SAN FERNANDO, Calif. /California Newswire/ — Today, following his work in the San Fernando Valley that saw more than 1,000 area families enrolled in health insurance, Congressman Tony Cárdenas (D-San Fernando Valley, Calif.) called on the State of California to ensure those families’ identities are protected.
Cárdenas, a member of the Health Subcommittee of the Energy and Commerce Committee, was joined by Reps. Mark DeSaulnier (D-Richmond), who serves on the House Committee on Oversight and Government Reform, Judy Chu (D-Los Angeles), of the House Judiciary Subcommittee on Courts, Intellectual Property, and the Internet, and Anna Eshoo (D-Palo Alto), who also serves, as a ranking subcommittee member, on the Committee on Energy and Commerce.
The members wrote a letter to Covered California Executive Director Peter Lee today, calling on the state health exchange to take exceptional care in a proposed data-mining operation that will provide more information about health care consumers in the state.
“We understand how critical it is to uphold the highest quality of care possible for patients; however, we are concerned about the cybersecurity and privacy risks involved in collecting such a large volume of sensitive data,” the letter read in part.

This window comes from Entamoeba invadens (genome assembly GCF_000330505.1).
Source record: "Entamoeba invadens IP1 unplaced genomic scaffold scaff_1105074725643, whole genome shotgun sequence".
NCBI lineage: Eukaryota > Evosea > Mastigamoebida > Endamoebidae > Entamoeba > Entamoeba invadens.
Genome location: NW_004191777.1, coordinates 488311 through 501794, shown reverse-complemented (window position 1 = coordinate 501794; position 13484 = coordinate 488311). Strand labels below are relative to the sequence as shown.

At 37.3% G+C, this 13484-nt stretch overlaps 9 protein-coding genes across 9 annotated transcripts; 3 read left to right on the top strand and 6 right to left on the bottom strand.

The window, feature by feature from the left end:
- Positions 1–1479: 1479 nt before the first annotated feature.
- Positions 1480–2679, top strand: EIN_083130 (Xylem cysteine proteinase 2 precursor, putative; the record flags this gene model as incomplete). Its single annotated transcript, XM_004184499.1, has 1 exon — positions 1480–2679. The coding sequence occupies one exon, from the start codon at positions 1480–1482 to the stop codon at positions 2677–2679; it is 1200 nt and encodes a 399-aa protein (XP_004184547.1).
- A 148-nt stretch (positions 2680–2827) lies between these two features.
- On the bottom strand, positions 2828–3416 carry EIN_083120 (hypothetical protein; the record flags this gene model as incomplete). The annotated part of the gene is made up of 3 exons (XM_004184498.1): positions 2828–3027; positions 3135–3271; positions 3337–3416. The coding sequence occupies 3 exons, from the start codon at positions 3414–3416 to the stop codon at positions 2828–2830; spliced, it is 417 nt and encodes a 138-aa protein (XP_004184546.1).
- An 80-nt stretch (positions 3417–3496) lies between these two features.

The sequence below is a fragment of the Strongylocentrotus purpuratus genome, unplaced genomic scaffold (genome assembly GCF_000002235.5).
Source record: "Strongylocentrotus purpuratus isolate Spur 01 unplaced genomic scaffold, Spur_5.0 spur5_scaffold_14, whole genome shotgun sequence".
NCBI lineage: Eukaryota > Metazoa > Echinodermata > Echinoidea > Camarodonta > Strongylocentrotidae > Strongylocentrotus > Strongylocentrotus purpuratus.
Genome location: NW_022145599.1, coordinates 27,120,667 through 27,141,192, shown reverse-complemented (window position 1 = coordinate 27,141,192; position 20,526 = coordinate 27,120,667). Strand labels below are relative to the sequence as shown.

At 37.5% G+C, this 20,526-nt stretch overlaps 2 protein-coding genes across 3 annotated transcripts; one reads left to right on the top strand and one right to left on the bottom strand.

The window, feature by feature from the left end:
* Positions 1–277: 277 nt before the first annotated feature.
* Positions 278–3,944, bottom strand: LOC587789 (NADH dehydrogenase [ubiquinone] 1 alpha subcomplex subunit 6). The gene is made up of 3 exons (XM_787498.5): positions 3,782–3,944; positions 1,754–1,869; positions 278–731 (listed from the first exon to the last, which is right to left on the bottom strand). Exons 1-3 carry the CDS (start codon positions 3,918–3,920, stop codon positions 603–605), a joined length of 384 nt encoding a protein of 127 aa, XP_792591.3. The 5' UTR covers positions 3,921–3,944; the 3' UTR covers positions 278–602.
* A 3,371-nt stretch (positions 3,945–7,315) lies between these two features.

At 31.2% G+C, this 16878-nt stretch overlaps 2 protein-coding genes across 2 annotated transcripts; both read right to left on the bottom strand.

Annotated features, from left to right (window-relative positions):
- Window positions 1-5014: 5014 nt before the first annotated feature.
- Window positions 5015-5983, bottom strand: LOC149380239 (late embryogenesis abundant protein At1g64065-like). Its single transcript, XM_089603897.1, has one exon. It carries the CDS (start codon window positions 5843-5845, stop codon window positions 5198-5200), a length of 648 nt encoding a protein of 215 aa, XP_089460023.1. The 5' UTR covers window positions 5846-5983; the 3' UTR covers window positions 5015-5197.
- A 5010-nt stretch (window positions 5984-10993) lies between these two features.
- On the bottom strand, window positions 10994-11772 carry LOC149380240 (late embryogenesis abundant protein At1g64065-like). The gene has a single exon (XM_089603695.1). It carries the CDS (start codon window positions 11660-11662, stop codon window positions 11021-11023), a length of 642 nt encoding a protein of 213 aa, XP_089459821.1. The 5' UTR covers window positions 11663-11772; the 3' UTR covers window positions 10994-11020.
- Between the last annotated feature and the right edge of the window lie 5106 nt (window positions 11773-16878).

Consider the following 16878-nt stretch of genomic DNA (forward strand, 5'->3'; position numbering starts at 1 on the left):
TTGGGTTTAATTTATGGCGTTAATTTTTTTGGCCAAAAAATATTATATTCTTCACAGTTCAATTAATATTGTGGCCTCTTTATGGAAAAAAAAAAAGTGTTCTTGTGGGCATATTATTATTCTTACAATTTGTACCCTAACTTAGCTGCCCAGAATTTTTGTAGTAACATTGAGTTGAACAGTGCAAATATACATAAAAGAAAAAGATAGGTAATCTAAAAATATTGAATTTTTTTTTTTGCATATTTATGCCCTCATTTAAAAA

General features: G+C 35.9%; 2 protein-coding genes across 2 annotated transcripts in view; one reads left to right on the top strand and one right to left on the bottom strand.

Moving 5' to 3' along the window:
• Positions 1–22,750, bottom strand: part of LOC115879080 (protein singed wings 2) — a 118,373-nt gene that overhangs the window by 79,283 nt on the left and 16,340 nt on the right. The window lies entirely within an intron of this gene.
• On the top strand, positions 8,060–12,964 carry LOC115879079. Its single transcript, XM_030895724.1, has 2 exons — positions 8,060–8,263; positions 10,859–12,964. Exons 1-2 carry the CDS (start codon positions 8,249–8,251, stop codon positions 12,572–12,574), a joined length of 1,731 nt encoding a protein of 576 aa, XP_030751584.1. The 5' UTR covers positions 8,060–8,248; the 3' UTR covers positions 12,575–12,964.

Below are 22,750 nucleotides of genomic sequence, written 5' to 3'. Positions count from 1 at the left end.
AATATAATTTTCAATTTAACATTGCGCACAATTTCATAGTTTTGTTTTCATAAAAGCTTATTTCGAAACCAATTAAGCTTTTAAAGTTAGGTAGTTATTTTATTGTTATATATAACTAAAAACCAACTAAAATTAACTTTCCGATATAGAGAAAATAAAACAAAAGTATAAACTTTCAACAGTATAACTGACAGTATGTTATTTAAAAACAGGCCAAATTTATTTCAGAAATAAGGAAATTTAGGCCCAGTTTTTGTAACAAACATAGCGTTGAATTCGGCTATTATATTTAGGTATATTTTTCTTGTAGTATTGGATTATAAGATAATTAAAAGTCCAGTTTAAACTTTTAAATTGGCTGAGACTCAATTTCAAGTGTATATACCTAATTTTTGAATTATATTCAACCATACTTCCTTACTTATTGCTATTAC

The members were troubled by recent cyberattacks on California patients. The attacks included the hack of nearly 19 million Americans who used Anthem and Blue Cross/Blue Shield insurance, and a recent hack of the UCLA hospital system that has endangered the records of more than 4 million Californians.
“The Affordable Care Act has allowed thousands of Californians to get good, affordable health care,” said Cárdenas. “To improve coverage and care, we have to better understand them as health care consumers. However, we know that hackers are focusing on health records. The state and Covered California absolutely must take every step possible to ensure these records are completely protected during any data mining operations.”
According to a study conducted by the Ponemon Institute, more than 1.84 million people were affected by medical identity theft in 2012, a number expected to continue rising.
Last year, Cárdenas passed an amendment to the National Defense Authorization Act that required the Department of Defense to work with the Small Business Administration to research the need for cyberattack education and training in small businesses throughout the United States.
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